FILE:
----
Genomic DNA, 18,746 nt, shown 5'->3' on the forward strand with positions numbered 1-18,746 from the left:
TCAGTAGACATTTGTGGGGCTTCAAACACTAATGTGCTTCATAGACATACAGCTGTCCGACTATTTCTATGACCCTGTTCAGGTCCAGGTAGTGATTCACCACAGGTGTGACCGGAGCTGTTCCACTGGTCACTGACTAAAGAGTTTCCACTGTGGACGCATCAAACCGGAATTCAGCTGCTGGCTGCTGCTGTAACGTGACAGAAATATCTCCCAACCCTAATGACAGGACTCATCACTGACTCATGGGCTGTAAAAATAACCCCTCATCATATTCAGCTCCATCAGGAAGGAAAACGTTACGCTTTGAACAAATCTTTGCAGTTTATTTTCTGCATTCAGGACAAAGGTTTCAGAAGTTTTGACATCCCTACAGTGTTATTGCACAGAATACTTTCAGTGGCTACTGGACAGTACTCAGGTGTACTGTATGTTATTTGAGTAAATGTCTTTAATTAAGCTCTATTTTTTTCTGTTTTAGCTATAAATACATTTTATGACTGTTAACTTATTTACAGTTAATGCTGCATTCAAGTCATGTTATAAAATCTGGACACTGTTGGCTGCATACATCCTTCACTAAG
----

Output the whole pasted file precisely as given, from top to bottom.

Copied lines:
Genomic DNA, 18,746 nt, shown 5'->3' on the forward strand with positions numbered 1-18,746 from the left:
TCAGTAGACATTTGTGGGGCTTCAAACACTAATGTGCTTCATAGACATACAGCTGTCCGACTATTTCTATGACCCTGTTCAGGTCCAGGTAGTGATTCACCACAGGTGTGACCGGAGCTGTTCCACTGGTCACTGACTAAAGAGTTTCCACTGTGGACGCATCAAACCGGAATTCAGCTGCTGGCTGCTGCTGTAACGTGACAGAAATATCTCCCAACCCTAATGACAGGACTCATCACTGACTCATGGGCTGTAAAAATAACCCCTCATCATATTCAGCTCCATCAGGAAGGAAAACGTTACGCTTTGAACAAATCTTTGCAGTTTATTTTCTGCATTCAGGACAAAGGTTTCAGAAGTTTTGACATCCCTACAGTGTTATTGCACAGAATACTTTCAGTGGCTACTGGACAGTACTCAGGTGTACTGTATGTTATTTGAGTAAATGTCTTTAATTAAGCTCTATTTTTTTCTGTTTTAGCTATAAATACATTTTATGACTGTTAACTTATTTACAGTTAATGCTGCATTCAAGTCATGTTATAAAATCTGGACACTGTTGGCTGCATACATCCTTCACTAAG